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More Pain for Devastated Haiti: Under the Pretense of Disaster Relief, U.S. Running a Military Occupation

The rapid mobilization of U.S troops in Haiti was not primarily done for humanitarian reasons; we're likely to see a neoliberal economic plan imposed, at gunpoint if necessary.
 
 
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Official denials aside, the United States has embarked on a new military occupation of Haiti thinly cloaked as disaster relief. While both the Pentagon and the United Nations claimed more troops were needed to provide "security and stability" to bring in aid, according to nearly all independent observers in the field, violence was never an issue. in
 
Instead, there appears to be cruder motives for the military response. With Haiti’s government " all but invisible" and its repressive security forces collapsed, popular organizations were starting to fill the void. But the Western powers rushing in envision sweatshops and tourism as the foundation of a rebuilt Haiti. This is opposed by the popular organizations, which draw their strength from Haiti’s overwhelmingly poor majority. Thus, if a neoliberal plan is going to be imposed on a devastated Haiti it will be done at gunpoint.
 
The rapid mobilization of thousands of U.S troops was not for humanitarian reasons; in fact it crowded out much of the arriving aid into the Port-au-Prince airport, forcing lengthy delays. Doctors Without Borders said five of its cargo flights carrying 85 tons of medical and relief supplies were turned away during the first week while flights from the World Food Program were delayed up to two days. One WFP official said of the 200 flights going in and out of Haiti daily “most … are for the U.S. military.” Nineteen days into the crisis, only 32 percent of Haitians in need had received any food (even if just a single meal), three-quarters were without clean water, the government had received only two percent of the tents it had requested and hospitals in the capital reported they were running " dangerously low" on basic medical supplies like antibiotics and painkillers. On Feb. 9, the Washington Post reported that food aid was little more than rice, and “Every day, tens of thousands of Haitians face a grueling quest to find food, any food. A nutritious diet is out of the question.”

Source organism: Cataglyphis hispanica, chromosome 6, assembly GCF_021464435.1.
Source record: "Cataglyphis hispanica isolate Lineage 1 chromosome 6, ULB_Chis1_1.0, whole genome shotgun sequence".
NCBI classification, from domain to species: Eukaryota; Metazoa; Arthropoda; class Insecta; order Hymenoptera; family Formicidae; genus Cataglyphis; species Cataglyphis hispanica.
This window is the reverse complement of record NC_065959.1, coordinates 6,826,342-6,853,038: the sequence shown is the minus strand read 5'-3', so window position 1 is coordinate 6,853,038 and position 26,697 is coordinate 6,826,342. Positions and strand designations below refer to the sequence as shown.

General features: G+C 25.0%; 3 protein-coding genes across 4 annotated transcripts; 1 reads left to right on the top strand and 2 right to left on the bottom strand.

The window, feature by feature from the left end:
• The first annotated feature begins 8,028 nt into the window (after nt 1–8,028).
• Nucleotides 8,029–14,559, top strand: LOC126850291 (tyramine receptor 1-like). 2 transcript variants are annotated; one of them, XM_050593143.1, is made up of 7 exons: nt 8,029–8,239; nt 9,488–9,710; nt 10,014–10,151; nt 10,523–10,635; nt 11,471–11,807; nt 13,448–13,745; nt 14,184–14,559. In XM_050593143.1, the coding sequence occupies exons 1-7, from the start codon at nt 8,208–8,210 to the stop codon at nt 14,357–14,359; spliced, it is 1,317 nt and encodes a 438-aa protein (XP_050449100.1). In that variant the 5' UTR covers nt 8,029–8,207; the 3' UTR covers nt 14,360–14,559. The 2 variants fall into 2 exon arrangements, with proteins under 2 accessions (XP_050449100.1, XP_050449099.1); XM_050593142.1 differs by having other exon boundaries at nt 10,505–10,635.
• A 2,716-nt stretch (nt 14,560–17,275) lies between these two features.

At the same time, the United States had assumed control of Haiti’s airspace, landed 6,500 soldiers on the ground, with another 15,000 troops offshore at one point, dispatched an armada of naval vessels and nine coast guard cutters to patrol the waters, and the U.S. embassy was issuing orders on behalf of the Haitian government. In a telling account, the New York Times described a press conference in Haiti at which “the American ambassador and the American general in charge of the United States troops deployed here” were “seated at center stage,” while Haitian President René Préval stood in the back “half-listening” and eventually “wandered away without a word."
 
In the first week, the U.S. commander, Lt. Gen. Ken Keen, said the presence of the Haitian police was “limited” because they had been “devastated" by the earthquake. The real powers in Haiti right now are Keen, U.S. ambassador Louis Lucke, Bill Clinton ( who has been tapped by U.N. Secretary-General Ban Ki-moon to lead recovery efforts) and Secretary of State Hillary Clinton. When asked at the press conference how long U.S. forces were planning to stay, Keen said, “I’m not going to put a time frame on it" while Lucke added, “We’re not really planning in terms of weeks or months or years. We’re planning basically to see this job through to the end.”
 
While much of the corporate media fixated on "looters,” virtually every independent observer in Haiti after the earthquake noted the lack of violence. Even Lt. Gen. Keen described the security situation as "relatively calm." One aid worker in Haiti, Leisa Faulkner, said, “There is no security threat from the Haitian people. Aid workers do not need to fear them. I would really like for the guys with the rifles to put them down and pick up shovels to help find people still buried in the rubble of collapsed buildings and homes. It just makes me furious to see multiple truckloads of fellows with automatic rifles."
 
Veteran Haiti reporter Kim Ives concurred, explaining to “Democracy Now!”: “Security is not the issue. We see throughout Haiti the population themselves organizing themselves into popular committees to clean up, to pull out the bodies from the rubble, to build refugee camps, to set up their security for the refugee camps. This is a population which is self-sufficient, and it has been self-sufficient for all these years.”

 
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